What do single parents need for a personal loan application?
Much like applying for other personal loans, applying for personal loans for single parents will likely require the following:
- Proof of identity
- Proof of residence
- Proof of income
- Details of assets (e.g. car, home)
- Details of liabilities (e.g. credit cards, other loans)
- Loan amount
- Loan term
Should I get a fixed or variable personal loan?
Fixed personal loans keep your interest rate the same for the full loan term, while interest rates on variable personal loans may be raised or lowered during your loan term.
A fixed rate personal loan keeps your repayments consistent, which can help keep your budgeting consistent. You won't have to worry about higher repayments if your rates were to rise. However, on a fixed loan you’ll also potentially miss out on more affordable repayments if variable rates were to fall.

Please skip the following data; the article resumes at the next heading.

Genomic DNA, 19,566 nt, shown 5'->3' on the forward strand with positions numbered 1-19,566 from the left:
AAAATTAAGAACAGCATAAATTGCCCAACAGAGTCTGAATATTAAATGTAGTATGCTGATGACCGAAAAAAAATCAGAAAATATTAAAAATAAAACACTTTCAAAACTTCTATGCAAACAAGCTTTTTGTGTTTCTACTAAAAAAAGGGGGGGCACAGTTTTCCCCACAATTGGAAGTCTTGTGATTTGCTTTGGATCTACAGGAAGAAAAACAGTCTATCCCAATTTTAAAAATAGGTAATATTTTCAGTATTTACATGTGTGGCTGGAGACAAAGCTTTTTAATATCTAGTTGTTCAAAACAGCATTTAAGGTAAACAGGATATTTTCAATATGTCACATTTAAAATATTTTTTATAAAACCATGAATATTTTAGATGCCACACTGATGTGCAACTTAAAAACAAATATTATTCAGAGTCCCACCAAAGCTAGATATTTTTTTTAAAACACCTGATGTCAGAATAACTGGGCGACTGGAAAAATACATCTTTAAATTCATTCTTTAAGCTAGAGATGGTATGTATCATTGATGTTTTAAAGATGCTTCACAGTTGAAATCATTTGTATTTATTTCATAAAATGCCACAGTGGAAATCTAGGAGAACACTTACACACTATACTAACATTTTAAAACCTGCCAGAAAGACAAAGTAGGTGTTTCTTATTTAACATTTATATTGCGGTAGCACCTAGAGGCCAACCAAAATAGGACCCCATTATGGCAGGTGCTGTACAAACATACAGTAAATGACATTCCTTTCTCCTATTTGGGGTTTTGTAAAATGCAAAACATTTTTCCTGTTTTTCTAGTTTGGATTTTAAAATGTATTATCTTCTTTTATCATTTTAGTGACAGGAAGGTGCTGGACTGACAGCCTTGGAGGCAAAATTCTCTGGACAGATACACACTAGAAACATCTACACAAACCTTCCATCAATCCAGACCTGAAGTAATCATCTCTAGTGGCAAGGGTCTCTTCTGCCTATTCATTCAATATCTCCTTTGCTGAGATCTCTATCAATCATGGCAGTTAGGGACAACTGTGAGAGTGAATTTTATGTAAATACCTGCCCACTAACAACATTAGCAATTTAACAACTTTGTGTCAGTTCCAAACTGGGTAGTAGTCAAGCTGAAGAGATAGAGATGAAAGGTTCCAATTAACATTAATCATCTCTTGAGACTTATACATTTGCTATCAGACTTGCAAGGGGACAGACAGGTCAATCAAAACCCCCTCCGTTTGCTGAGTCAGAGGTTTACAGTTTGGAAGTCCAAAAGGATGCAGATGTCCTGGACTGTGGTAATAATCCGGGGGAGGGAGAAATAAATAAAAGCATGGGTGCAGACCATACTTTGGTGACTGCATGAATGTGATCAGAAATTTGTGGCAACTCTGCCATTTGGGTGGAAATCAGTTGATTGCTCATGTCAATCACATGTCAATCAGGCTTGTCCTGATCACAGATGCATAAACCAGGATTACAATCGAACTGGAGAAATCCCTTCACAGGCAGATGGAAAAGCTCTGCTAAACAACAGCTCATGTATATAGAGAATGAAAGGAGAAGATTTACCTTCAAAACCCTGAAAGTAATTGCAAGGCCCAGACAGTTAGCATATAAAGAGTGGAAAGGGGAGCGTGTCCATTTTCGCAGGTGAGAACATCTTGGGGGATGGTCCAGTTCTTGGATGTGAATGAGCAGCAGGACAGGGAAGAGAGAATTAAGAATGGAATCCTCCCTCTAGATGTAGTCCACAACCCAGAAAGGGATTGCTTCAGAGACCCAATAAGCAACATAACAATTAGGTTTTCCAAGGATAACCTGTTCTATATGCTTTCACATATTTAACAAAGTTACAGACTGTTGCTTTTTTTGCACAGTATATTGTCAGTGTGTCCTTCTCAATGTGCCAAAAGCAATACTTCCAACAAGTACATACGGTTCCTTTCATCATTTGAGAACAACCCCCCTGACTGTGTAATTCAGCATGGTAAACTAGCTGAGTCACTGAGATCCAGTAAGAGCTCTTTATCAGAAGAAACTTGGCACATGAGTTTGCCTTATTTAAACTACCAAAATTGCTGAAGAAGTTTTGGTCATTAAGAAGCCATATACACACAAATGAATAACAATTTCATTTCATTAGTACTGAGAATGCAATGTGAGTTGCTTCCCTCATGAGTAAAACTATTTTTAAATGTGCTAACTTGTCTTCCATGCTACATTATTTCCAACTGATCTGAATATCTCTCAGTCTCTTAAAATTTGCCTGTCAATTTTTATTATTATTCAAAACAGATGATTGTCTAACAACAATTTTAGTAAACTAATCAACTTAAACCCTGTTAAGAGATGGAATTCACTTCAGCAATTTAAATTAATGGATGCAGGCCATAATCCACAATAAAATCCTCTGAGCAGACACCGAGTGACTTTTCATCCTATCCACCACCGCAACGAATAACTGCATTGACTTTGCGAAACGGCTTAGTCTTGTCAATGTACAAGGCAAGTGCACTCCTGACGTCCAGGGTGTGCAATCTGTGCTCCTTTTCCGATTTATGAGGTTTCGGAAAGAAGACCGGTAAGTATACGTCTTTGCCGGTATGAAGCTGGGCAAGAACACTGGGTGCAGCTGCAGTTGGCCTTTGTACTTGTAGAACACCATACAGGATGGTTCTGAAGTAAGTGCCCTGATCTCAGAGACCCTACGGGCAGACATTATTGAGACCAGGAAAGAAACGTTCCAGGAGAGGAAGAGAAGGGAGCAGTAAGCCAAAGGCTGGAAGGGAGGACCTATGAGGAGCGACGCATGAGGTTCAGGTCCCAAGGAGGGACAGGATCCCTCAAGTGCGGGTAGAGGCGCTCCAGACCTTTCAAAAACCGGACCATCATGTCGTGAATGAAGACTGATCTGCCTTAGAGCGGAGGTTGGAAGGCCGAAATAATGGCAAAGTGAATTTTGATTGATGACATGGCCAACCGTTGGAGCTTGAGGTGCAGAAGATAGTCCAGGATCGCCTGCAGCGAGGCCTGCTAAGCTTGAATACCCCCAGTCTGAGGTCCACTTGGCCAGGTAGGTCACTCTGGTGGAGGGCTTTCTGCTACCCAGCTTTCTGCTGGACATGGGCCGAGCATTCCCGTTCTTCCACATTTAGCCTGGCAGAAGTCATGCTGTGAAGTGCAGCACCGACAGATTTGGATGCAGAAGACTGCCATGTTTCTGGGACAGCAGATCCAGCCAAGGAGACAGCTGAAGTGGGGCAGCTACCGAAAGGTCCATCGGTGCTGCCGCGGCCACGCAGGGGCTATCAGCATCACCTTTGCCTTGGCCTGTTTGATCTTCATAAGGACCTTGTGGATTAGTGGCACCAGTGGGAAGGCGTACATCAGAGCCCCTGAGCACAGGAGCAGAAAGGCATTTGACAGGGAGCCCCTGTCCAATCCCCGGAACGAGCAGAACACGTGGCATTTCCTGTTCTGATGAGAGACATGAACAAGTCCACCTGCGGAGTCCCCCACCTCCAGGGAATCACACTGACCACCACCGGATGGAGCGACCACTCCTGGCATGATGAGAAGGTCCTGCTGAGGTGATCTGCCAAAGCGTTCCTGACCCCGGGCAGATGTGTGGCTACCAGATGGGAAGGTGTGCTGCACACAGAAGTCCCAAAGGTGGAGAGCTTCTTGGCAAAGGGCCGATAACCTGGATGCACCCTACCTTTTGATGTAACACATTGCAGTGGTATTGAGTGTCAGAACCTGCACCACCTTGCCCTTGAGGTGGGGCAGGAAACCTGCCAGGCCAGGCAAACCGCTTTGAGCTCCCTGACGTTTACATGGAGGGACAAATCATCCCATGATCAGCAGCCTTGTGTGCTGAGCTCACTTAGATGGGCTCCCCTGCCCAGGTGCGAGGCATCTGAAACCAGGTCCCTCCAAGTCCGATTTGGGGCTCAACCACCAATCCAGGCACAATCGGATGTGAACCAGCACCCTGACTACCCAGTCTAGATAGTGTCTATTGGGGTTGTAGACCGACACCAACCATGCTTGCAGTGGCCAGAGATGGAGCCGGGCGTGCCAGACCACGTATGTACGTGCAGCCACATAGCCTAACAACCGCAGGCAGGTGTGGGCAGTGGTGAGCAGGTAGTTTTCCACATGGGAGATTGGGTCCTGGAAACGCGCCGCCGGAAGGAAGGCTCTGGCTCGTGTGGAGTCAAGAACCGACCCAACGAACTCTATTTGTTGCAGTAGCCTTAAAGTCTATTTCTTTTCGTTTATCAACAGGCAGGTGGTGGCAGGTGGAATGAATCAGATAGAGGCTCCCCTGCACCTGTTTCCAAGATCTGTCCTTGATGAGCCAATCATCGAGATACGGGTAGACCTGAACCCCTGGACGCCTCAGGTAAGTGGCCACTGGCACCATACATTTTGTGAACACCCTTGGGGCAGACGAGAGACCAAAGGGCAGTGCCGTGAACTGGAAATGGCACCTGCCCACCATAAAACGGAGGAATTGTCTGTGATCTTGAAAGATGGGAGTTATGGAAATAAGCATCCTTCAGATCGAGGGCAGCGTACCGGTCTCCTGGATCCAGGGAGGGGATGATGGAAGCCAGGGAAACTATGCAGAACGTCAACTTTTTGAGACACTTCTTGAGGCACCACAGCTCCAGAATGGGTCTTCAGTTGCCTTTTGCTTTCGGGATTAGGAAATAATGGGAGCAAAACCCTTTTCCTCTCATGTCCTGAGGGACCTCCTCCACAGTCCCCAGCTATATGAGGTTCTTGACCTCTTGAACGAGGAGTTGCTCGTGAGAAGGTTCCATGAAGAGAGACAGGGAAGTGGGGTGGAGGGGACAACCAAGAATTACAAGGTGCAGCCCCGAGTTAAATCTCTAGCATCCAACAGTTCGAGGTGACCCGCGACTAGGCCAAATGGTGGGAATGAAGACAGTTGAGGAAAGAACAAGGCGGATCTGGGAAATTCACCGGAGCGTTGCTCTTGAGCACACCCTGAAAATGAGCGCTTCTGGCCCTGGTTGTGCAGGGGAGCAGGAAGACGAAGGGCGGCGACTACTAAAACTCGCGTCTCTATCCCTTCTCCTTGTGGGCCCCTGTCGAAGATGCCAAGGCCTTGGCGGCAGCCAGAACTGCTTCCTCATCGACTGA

Can I get a bad credit personal loan with a guarantor?
Some lenders will consider personal loan applications from a borrower with bad credit if the borrower has a family member with good credit willing to guarantee the loan (a guarantor).
If the borrower fails to pay back their personal loan, it will be their guarantor’s responsibility to cover the repayments.
What documentation is needed for a self-employed personal loan?
Personal loans may require a borrower to provide proof of identity, proof of residence, details of any other outstanding loans (including credit cards), details of assets they own (e.g. savings, car, property), and proof of income.
While borrowers in full-time or part-time employment can often provide payslips and similar documents to prove their income, self-employed borrowers may need to provide other documents, such as bank statements or tax returns, to demonstrate that their income can cover a loan’s repayments.